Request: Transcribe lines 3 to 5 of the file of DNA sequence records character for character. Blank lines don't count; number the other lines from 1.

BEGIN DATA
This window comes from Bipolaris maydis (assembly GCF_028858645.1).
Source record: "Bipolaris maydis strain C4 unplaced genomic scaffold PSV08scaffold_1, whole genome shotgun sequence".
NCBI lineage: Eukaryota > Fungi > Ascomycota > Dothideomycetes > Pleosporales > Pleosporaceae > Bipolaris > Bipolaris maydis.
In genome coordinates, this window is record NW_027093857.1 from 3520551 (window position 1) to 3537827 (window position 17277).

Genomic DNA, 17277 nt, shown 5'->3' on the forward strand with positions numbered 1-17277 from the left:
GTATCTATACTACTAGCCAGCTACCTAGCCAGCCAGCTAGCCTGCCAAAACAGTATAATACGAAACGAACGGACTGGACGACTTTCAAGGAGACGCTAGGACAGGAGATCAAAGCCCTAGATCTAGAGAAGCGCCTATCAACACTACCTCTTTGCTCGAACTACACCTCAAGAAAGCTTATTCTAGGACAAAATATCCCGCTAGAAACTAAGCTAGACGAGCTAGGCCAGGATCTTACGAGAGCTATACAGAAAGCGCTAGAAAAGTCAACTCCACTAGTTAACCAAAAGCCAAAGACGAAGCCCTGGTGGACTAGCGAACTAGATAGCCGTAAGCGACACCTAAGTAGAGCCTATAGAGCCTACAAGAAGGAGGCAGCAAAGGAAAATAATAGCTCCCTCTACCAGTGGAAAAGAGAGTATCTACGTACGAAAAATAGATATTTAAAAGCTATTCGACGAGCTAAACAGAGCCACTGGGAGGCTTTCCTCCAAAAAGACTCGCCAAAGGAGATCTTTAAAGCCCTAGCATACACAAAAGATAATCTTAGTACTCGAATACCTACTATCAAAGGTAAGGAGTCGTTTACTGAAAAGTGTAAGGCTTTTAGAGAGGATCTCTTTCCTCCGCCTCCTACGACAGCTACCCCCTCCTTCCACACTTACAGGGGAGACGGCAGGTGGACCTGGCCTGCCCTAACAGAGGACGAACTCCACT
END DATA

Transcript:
NCBI lineage: Eukaryota > Fungi > Ascomycota > Dothideomycetes > Pleosporales > Pleosporaceae > Bipolaris > Bipolaris maydis.
In genome coordinates, this window is record NW_027093857.1 from 3520551 (window position 1) to 3537827 (window position 17277).

Genomic DNA, 17277 nt, shown 5'->3' on the forward strand with positions numbered 1-17277 from the left: